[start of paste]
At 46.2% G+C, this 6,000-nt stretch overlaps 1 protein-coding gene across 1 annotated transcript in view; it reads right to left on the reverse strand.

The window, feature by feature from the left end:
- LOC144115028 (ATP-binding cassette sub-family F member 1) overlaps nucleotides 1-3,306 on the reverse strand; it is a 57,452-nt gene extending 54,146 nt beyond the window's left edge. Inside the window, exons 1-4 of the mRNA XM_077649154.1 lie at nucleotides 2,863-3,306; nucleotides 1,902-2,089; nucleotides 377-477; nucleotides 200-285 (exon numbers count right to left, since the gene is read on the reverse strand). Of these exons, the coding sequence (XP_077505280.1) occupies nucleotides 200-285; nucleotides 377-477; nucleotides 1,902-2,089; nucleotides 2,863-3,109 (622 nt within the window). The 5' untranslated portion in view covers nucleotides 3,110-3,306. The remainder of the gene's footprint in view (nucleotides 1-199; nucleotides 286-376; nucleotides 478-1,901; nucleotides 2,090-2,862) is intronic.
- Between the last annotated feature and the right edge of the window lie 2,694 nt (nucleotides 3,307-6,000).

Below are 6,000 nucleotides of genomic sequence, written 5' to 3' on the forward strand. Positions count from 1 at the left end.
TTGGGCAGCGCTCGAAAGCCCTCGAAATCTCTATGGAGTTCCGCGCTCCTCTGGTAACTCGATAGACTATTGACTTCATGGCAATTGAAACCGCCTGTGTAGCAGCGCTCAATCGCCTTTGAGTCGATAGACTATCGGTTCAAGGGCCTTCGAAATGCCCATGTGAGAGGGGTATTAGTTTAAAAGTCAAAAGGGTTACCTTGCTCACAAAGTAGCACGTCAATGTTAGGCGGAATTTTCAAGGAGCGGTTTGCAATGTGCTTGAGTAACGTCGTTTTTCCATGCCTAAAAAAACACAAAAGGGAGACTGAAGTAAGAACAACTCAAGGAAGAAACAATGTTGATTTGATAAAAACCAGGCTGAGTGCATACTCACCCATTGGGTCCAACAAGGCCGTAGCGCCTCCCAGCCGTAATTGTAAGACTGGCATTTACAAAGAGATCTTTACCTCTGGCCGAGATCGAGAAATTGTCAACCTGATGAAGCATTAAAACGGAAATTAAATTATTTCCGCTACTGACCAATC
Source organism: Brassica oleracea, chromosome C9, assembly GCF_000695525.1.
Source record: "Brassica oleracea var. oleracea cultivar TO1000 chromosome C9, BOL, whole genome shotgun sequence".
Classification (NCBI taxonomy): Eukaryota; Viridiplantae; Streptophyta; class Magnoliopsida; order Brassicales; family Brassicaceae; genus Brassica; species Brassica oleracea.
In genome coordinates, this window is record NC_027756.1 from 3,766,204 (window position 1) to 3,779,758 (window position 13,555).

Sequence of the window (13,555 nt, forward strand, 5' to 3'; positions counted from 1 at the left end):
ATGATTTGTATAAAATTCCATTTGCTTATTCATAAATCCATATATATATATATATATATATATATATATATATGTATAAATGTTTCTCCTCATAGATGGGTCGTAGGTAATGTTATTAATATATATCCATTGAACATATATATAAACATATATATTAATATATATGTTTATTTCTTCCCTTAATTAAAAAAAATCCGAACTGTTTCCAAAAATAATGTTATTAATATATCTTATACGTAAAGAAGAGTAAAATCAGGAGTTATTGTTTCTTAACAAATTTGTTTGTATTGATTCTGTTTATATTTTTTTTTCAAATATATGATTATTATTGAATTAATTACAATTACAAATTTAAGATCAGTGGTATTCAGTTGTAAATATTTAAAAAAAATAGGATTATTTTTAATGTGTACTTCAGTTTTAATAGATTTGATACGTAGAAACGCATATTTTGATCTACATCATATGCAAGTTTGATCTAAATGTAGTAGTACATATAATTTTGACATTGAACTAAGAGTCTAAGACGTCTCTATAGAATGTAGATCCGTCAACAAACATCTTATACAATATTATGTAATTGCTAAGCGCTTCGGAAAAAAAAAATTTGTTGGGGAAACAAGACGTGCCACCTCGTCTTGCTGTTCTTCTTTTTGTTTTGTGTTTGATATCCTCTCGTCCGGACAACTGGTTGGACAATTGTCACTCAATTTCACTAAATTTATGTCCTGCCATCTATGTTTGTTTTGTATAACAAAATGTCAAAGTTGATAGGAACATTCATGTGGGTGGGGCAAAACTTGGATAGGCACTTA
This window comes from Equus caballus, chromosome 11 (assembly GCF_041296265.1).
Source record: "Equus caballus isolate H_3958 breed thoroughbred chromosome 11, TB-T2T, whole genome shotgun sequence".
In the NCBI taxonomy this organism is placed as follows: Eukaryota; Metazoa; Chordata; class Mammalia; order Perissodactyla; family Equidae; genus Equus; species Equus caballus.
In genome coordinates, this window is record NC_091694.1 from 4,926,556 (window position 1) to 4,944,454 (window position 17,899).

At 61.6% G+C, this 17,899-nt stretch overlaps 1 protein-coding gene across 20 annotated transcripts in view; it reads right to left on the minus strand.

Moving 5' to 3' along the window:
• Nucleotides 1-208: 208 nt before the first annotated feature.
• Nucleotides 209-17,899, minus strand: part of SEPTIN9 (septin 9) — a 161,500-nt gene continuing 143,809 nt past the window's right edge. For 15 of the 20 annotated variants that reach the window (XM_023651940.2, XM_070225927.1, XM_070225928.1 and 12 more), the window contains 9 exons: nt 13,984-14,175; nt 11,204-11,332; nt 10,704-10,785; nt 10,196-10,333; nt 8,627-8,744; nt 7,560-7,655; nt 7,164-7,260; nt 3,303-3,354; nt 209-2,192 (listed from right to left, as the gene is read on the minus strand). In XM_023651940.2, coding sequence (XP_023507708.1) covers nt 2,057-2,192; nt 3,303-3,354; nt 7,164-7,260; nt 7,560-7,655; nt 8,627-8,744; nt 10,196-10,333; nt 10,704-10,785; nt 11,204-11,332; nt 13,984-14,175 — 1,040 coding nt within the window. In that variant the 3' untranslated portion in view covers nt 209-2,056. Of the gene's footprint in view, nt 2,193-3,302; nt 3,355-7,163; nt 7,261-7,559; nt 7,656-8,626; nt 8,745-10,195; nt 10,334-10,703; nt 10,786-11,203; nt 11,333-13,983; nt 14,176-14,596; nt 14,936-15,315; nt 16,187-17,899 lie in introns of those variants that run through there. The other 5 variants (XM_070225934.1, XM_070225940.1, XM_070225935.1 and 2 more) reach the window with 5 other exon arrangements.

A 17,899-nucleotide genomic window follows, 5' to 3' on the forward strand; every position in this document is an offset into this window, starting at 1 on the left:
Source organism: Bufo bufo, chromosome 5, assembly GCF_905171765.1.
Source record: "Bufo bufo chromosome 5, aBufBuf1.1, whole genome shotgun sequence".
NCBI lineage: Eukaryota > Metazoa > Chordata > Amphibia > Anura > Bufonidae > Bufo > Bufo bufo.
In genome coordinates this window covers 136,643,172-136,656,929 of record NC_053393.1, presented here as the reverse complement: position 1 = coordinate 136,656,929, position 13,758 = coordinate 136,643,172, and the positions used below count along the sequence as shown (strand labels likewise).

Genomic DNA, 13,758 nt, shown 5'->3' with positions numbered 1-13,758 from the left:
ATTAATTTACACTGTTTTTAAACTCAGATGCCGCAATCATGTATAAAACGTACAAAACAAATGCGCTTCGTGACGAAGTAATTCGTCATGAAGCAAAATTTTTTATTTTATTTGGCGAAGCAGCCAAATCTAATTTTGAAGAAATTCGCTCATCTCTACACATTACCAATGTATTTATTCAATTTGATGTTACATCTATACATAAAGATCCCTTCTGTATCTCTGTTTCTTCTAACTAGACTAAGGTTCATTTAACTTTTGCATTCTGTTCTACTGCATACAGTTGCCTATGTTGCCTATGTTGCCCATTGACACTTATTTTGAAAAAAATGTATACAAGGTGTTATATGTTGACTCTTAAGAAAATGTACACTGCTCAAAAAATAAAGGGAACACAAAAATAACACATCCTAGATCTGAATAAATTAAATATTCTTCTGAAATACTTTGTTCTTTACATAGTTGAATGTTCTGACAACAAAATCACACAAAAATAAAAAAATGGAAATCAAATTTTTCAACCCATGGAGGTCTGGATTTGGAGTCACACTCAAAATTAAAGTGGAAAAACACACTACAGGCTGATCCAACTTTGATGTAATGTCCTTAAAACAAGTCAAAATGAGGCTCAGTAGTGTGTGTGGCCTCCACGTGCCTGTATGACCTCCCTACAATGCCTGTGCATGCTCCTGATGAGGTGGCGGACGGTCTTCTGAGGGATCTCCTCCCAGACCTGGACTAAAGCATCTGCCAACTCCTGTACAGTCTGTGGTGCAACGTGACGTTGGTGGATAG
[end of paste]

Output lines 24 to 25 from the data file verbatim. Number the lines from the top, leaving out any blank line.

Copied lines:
NCBI lineage: Eukaryota > Metazoa > Chordata > Amphibia > Anura > Bufonidae > Bufo > Bufo bufo.
In genome coordinates this window covers 136,643,172-136,656,929 of record NC_053393.1, presented here as the reverse complement: position 1 = coordinate 136,656,929, position 13,758 = coordinate 136,643,172, and the positions used below count along the sequence as shown (strand labels likewise).